BSTA 630 Methods I (1 unit)

BSTA 632 Statistical Methods for Categorical and Survival Data (Methods II) (1 unit)

BSTA 651 Introduction to Linear Models & Generalized Linear Models (1 unit)

BSTA 656 Longitudinal Data Analysis (1 unit)

BSTA 660 Design of Observational Studies (1 unit) OR BSTA 661 Design of Interventional Studies I (1.0 unit)

BSTA 670 Statistical Computing (1 unit)

Applications:

BSTA 509 Introductory Epidemiology (0.5 unit)

BSTA 510 Introduction to Human Health and Diseases (0.5 unit) Note:  This course will not be required nor offered for students matriculating after 2016

BSTA 511: Biostatistics in Practice I (0.5)

General Examination

MS students must pass a written qualifying examination covering material in the core courses. This exam is offered each year after the fall semester in conjunction with the Qualifications Evaluation Examination for the PhD MS students typically take this exam in the summer after completing the second semester of coursework.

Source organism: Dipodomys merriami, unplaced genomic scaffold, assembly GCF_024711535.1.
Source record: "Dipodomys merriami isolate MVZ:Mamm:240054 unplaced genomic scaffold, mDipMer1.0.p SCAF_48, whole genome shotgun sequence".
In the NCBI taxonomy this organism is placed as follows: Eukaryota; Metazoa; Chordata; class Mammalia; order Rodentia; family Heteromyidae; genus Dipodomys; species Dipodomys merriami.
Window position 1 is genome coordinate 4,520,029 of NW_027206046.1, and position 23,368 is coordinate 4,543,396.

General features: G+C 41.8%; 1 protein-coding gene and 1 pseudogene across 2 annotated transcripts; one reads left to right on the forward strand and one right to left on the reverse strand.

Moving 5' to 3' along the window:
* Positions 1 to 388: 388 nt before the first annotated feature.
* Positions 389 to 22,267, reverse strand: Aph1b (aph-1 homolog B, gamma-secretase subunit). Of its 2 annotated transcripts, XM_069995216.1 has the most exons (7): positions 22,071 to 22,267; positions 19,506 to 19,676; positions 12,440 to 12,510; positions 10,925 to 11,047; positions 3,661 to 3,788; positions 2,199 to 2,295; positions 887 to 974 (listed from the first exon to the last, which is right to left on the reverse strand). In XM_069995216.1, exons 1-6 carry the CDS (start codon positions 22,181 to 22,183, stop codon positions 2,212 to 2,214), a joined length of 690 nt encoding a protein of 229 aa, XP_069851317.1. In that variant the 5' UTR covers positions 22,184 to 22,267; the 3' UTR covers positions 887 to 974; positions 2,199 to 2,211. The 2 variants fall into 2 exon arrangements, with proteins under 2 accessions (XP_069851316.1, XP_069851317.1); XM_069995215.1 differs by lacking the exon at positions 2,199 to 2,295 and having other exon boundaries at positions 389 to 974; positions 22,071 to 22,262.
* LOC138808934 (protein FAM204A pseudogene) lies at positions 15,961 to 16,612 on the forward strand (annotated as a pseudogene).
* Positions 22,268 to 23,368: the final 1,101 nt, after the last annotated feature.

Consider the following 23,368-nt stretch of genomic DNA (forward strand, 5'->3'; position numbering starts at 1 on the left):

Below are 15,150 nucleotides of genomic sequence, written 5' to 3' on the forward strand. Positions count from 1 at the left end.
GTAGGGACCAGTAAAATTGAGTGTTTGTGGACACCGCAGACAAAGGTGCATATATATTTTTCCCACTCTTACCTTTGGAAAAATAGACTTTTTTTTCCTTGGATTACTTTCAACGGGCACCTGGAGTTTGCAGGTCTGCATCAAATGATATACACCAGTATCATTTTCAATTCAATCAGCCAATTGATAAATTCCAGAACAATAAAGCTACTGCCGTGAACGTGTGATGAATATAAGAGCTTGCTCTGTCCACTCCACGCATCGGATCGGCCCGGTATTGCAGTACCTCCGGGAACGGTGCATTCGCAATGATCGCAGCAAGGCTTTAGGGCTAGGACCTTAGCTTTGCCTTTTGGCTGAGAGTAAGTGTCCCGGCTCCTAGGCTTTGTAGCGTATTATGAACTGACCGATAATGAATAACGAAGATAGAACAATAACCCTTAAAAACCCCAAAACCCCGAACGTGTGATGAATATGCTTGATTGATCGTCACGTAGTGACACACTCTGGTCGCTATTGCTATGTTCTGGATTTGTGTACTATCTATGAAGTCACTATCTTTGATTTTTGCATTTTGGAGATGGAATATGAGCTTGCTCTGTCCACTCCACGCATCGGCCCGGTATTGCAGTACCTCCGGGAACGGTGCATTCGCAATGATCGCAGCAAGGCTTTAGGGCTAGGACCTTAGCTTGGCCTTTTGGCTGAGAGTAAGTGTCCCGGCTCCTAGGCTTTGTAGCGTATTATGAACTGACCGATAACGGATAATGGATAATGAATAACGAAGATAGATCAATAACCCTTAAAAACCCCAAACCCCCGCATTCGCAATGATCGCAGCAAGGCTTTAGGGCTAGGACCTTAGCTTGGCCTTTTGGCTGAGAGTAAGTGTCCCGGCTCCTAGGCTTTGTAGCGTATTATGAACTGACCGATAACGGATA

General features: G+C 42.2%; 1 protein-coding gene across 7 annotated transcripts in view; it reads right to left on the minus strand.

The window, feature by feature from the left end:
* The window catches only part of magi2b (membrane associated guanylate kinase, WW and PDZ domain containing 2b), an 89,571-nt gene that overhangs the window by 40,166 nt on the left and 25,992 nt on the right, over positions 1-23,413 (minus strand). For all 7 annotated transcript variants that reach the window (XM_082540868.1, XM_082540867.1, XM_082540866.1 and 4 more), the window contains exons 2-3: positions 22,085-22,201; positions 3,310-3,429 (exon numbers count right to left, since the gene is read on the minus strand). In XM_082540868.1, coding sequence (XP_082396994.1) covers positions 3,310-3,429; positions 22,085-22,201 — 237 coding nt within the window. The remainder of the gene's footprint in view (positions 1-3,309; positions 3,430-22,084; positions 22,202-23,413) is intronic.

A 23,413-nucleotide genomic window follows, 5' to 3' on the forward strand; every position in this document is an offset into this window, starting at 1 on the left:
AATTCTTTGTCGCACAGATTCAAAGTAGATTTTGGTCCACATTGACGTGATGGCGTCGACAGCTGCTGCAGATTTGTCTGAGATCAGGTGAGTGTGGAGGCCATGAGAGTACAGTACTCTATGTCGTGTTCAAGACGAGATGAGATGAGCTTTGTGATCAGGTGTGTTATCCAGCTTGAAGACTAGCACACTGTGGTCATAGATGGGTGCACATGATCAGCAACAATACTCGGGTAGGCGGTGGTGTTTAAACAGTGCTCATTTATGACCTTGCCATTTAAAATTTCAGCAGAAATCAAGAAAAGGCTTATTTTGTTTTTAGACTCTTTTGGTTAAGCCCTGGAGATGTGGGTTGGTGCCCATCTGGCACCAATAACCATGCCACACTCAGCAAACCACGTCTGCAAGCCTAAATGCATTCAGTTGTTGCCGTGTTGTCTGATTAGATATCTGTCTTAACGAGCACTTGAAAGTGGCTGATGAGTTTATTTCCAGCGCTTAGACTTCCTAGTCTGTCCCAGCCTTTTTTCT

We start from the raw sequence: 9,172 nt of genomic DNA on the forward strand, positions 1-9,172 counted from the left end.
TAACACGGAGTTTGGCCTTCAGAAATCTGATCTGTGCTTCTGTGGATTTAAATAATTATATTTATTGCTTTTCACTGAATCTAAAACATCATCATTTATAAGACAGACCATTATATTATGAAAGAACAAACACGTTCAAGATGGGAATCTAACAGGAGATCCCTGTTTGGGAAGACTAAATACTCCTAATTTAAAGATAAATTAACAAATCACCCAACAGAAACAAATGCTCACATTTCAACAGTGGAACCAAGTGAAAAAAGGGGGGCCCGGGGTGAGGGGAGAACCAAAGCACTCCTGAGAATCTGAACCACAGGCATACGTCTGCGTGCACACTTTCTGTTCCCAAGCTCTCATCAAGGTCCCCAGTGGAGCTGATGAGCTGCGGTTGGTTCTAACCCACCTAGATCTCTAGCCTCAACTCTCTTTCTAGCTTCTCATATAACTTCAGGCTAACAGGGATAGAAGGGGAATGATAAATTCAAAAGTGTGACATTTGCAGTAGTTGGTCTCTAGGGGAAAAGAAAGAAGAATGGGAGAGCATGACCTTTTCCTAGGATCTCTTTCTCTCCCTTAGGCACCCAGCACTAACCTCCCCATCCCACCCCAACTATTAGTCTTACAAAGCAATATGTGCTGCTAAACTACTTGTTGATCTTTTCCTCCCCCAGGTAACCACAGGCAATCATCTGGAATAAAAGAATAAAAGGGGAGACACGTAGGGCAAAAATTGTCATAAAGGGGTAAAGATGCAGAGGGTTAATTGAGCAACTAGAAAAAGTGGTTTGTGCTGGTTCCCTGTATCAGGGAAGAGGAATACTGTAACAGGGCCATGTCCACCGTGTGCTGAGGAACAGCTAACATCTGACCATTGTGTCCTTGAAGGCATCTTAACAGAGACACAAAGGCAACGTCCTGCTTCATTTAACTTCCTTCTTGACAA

Elective Courses

Students in the MS program choose three additional units from a list of advanced courses in biostatistics and related topics.  At least two of these courses must be quantitative; the third may be in a related scientific field subject to approval by the Curriculum Committee Chair and Program Director.  A partial listing appears under the section on electives for the PhD program (Section 7.3.3).  In addition to these electives, BSTA 622 Inference II and BSTA 754 Advanced Survival Analysis, which are required courses for the PhD program, may be used as advanced electives for the MS program.  Courses not described here may be used as advanced electives for the MS program upon receiving approval from the Chair of the Curriculum Committee and the Program Chair.

Biostatistics in Practice and the MS Thesis

All MS students must participate in the Biostatistics in Practice I seminar and complete a Biostatistics in Practice II (BIP II) project, which serves as the MS thesis.  The BIP II project consists of a comprehensive analysis of a dataset and a report of the results. The BIP II project may be completed in any semester.